Pepco - 'most hated company in America' - comes under fire for outages
Pepco, which was listed by Business Insider as the number one "most hated company in America," is facing more scrutiny following the storms.
Pepco's president is answering some tough questions about the company's performance record.
ABC7's Rebecca Cooper talked with him for Sunday's Washington Business Report.
It's the same kind of outrage that has arisen following previous outages. Consumers in the Washington area are more frustrated with Pepco than other area utilities.
A 2010 investigation by the Washington Post found that Pepco's daily performance ranked it as one of the worst public utilities in the nation for reliable service.
But Pepco insists this time they did much better restoring service than in previous outages - pointing to their five-year, $910 million plan to improve performance.
On Tuesday, when Pepco regional president Thomas Graham admitted many would be without power until at least Friday, he also claimed major progress in the three days since the Friday night storm.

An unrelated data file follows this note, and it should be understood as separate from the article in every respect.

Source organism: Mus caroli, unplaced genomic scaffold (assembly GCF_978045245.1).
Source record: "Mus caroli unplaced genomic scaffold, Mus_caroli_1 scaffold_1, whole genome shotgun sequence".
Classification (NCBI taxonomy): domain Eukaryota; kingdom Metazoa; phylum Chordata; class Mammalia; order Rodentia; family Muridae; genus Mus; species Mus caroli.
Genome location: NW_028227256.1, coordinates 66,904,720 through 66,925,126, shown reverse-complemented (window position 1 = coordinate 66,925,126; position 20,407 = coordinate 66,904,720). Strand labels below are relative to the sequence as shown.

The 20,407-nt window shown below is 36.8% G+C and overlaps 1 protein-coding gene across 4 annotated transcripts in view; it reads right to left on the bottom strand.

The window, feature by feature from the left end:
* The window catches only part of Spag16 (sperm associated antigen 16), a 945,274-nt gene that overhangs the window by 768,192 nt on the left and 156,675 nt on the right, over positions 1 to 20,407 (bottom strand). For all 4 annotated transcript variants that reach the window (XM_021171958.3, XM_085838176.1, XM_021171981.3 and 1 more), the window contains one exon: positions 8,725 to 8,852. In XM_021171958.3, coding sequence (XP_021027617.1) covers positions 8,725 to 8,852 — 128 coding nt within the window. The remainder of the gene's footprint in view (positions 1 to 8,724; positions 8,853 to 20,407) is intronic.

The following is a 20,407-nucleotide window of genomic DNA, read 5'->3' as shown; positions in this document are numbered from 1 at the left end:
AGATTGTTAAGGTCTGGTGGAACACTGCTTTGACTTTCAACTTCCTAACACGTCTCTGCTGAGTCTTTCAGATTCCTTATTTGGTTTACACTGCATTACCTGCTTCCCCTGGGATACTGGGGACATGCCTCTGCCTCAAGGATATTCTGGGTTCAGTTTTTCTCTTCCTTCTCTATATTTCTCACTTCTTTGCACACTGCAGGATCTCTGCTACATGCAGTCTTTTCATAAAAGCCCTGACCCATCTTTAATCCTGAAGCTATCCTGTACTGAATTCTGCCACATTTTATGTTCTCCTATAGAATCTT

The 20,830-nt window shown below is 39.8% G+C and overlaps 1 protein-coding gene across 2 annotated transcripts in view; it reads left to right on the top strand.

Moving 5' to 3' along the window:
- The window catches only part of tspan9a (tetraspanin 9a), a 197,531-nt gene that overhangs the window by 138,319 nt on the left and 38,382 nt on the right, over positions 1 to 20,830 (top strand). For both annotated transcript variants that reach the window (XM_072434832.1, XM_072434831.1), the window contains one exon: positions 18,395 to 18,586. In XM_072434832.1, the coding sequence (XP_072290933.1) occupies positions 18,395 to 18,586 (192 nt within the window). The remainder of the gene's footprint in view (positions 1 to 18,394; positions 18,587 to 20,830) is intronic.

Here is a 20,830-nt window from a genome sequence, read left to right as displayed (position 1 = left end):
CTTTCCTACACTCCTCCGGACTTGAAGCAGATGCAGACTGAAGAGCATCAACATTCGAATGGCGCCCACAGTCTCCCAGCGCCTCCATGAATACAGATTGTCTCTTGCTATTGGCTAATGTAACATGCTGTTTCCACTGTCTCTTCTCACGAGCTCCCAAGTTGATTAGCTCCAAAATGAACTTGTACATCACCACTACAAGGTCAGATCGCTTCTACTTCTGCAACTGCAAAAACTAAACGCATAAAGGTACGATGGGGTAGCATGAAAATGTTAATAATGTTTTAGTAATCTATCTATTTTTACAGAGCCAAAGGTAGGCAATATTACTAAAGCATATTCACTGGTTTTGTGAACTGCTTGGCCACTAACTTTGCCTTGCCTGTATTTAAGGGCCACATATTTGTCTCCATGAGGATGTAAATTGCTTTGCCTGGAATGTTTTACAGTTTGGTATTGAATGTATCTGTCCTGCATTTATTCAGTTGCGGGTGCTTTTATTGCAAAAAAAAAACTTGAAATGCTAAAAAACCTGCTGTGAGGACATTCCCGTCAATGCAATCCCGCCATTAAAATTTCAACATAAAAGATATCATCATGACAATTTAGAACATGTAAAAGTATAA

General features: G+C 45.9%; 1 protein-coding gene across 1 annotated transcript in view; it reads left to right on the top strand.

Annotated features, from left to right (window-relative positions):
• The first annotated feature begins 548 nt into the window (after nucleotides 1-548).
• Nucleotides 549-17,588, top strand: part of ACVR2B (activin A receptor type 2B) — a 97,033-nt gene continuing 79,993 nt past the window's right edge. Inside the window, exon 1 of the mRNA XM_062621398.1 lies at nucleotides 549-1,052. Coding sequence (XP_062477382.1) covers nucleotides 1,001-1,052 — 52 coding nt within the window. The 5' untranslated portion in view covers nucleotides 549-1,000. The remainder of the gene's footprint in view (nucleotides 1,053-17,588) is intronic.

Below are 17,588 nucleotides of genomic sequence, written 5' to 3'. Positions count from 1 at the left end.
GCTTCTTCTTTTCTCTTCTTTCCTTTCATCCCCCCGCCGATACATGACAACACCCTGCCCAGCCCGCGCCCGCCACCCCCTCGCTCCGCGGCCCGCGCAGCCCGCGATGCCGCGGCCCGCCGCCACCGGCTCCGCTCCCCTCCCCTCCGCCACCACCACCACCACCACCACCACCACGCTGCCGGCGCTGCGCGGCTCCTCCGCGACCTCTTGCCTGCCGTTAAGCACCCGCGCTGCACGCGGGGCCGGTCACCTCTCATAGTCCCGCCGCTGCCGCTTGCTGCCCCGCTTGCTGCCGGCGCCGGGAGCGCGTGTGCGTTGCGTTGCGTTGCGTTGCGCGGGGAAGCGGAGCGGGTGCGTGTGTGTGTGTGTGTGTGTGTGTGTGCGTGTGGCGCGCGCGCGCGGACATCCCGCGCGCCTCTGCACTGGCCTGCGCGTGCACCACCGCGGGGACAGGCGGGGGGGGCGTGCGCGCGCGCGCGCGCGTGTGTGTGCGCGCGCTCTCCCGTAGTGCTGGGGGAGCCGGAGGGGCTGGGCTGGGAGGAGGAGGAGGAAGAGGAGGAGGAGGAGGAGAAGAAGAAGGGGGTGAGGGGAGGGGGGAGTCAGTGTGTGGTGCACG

"We started with 443,000 customers out of service," Graham says. "We've been able to restore service now to three out of every four customers."
Pepco officials told public officials they've cut the duration of customer outages by 59 percent this year and cut the frequency of outages by 36 percent.
But critics contend those numbers are inflated, pointing out the company no longer shares internal performance evaluations with the public.
D.C. Councilwoman Mary Cheh wants subpoena powers to look at Pepco documents
Asked if he would be willing to make all of the documents available to the councilwoman with or without subpoena powers, Graham says, "Our data is not a secret. We're pleased with our performance....I have no problem sharing that information."
After Pepco routinely found itself at the bottom of the list for national performance standards, the company stopped making that kind of information available.
"I have said publicly, I have said to Pepco, I have said to anyone that would listen - it is time for a game change," says Mayor Vincent Gray.